Review: Sully

I East-would recommend it

Eastwood's latest culminates in a tense, effective portrayal of a real-life hero once hailed, by both those quick to blame him and himself, as a fraud.

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2016 for Hanks, as for many of us all, has not been his year. April’s A Hologram for the King, the latest in a long line of slightly uncomfortable American-fish-out-of-water films, couldn’t have been drowsier unless it was shot in the back with a tranquiliser gun. And last month’s Inferno scored a plentiful number 10 on the critics’ scale of bad to worse, revelling in a script that was apparently dragged from the depths of the devil’s living room itself. Not that any of this is to say Hanks himself has been anything less than brilliant, just his pickings of starring roles may need to check itself for blemishes before 2017 rolls in. But then, out of the depths of the ever-filling storage room of biopics in Hollywood, came Sully. Directed by Clint Eastwood, ‘the man, the machine’ of a director if there ever was one, Hanks stars as its eponymous character, the man who, against all odds, saved the lives of 155 plane passengers by landing on the Hudson river after a fatal bird strike. Hailed as a hero by some, a fraud who futilely endangered precious lives by others. The latter is forefronted chiefly by the National Transportation Safety Board, seemingly out to prove Sully is not a full-fledged pilot, but a reckless phony.

Image credit: Warner Bros. Pictures

Credit: Warner Bros. Pictures

Somewhat expectantly, comparisons to Robert Zemeckis’s 2012 effort Flight are inevitable, but fruitless. Whilst the fallout of each plane crash are held under an investigatory magnifying glass hellbent on sending both Sully and Flight’s whit to either prison or a career-less hole of destitute proportions, Eastwood’s impressive structuring of Sully elevates his 35th directorial effort into something more than just a simplistic bout of sensational story-time. Straying far from the go-to method of linear time, Eastwood utilises polytemporal time and flashbacks, letting his film, characters and audience simmer in a melting pot of shallow trauma and gratitude riddled with unexplained anxiety. Anyone familiar with controversial 2014 effort American Sniper will know that this is a kind of explanation-in-tension that only Eastwood revels in with such smooth expertise, finding the painful in painless prowess.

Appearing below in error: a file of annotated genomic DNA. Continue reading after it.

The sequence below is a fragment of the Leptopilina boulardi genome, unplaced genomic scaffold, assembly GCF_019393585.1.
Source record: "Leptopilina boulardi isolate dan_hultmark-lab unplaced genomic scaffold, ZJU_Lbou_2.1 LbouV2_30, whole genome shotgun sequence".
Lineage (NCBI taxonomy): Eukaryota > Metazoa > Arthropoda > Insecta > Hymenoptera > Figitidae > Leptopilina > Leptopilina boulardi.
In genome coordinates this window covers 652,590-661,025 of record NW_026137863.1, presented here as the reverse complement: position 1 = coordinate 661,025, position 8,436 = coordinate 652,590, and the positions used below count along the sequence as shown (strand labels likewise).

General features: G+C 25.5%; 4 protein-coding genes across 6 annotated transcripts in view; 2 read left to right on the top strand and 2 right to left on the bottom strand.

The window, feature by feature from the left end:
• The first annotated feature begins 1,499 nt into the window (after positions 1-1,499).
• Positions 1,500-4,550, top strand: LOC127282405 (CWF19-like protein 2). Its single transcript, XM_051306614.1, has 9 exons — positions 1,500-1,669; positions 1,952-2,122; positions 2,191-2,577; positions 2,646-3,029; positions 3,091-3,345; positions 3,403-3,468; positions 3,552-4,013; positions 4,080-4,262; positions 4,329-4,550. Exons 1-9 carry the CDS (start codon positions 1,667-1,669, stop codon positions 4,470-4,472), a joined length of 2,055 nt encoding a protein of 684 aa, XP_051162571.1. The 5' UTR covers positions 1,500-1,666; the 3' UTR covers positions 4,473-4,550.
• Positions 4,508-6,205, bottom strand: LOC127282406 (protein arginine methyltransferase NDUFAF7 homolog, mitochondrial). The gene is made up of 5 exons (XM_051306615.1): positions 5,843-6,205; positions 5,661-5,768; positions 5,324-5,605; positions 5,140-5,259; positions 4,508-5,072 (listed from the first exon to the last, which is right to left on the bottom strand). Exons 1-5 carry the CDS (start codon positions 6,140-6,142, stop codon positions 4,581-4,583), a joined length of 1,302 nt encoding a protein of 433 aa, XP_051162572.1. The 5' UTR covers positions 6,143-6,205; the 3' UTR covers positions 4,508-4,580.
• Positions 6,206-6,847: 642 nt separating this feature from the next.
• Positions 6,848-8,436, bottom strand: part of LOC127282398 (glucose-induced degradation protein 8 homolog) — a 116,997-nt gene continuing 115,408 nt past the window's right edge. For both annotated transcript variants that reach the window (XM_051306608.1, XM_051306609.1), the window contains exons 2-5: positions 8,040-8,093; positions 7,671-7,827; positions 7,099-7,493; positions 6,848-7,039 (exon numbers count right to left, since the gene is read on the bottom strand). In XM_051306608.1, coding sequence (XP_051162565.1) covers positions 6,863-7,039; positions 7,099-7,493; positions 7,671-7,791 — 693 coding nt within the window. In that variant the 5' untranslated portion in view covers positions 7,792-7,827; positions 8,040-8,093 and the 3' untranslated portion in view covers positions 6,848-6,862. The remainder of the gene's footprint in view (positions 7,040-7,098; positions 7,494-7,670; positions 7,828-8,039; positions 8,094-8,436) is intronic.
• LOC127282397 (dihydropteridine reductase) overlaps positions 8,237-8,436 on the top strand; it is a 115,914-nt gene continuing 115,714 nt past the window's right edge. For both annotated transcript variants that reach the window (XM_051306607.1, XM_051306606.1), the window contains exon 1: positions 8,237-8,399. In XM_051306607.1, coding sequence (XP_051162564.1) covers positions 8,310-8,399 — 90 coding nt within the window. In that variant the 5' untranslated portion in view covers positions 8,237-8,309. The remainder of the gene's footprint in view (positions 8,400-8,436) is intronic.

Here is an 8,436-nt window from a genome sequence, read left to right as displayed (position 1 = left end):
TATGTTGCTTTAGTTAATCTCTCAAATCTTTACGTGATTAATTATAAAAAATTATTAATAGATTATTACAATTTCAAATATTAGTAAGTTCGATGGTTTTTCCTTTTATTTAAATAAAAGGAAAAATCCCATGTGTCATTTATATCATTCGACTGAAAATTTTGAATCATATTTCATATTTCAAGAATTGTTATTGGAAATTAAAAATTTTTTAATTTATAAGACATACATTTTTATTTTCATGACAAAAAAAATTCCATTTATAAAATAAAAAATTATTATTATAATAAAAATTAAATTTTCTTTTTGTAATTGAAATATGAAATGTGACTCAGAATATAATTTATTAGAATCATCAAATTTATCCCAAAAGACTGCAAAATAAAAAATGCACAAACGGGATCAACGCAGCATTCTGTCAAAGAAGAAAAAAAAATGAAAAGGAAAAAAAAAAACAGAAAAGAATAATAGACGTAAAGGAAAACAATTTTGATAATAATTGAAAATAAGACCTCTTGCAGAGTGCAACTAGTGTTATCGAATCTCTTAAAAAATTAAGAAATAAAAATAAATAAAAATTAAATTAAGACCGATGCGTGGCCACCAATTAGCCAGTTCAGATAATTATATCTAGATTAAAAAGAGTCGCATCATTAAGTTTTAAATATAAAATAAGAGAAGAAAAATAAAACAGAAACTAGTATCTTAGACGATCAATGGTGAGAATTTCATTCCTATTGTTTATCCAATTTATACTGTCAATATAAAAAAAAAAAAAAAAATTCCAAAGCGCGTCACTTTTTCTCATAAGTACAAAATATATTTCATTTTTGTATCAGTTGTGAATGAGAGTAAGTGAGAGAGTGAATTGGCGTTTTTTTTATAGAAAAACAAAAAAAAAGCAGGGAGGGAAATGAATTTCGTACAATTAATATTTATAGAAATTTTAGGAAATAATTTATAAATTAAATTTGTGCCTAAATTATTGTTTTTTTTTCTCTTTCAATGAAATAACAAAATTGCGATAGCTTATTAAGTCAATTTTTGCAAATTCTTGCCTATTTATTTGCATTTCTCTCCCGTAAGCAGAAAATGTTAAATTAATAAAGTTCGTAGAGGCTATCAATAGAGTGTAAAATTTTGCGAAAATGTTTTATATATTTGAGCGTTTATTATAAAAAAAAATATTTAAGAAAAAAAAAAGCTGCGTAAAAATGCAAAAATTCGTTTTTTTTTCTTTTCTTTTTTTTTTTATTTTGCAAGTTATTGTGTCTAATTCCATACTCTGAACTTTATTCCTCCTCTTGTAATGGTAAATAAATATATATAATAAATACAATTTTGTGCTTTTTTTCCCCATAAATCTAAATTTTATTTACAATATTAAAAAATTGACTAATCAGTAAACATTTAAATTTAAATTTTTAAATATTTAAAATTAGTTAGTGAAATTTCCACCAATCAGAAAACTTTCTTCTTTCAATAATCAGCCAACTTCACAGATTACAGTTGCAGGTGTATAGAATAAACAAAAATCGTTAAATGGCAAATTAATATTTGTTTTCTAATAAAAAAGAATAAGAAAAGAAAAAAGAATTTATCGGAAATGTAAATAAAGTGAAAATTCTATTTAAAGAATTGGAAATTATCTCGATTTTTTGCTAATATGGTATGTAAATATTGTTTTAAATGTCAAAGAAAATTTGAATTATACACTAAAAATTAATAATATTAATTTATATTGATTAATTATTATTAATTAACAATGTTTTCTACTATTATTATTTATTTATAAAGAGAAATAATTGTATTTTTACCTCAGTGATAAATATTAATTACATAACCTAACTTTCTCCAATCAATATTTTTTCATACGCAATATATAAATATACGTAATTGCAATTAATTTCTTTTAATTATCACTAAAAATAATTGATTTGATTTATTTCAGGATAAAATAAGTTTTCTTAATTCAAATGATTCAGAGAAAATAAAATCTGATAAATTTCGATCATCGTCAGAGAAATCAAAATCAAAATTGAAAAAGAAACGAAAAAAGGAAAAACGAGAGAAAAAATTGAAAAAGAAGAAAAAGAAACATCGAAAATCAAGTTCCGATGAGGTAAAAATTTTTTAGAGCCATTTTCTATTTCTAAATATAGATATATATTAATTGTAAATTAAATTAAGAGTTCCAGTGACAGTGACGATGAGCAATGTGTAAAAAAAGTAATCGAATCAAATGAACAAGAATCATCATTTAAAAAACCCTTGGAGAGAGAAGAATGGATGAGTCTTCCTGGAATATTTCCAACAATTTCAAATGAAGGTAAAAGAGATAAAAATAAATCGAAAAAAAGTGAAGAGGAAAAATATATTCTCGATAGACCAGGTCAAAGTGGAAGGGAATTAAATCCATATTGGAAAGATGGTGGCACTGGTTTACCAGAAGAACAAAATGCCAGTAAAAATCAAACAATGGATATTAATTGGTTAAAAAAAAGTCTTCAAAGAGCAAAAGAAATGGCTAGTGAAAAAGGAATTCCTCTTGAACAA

The actual surrender of the plane’s engines to the freezing Hudson river doesn’t even make its full-fledged appearance until Sully’s (and co-pilot, played impressively by a moustached Aaron Eckhart) trauma and PTSD (post traumatic stress disorder) are covered in grimacing, but respectable, depth. A snippet of a scene where Sully gazes out to the Manhattan skyline a day or so after the incident only to see a plane soaring in between the buildings before colliding headfirst into a skyscraper, enveloping the whole sight into flames, cuts straight to the heart of the trauma and leaves it lingering. As close-ups of Sully are intercut between shots of the doomed plane, he is revealed as utterly helpless to save the very symbol of his newly acquired PTSD as it crashes and burns, helpless to help himself, the hallucination kept poised by Sully’s own disbelief of it.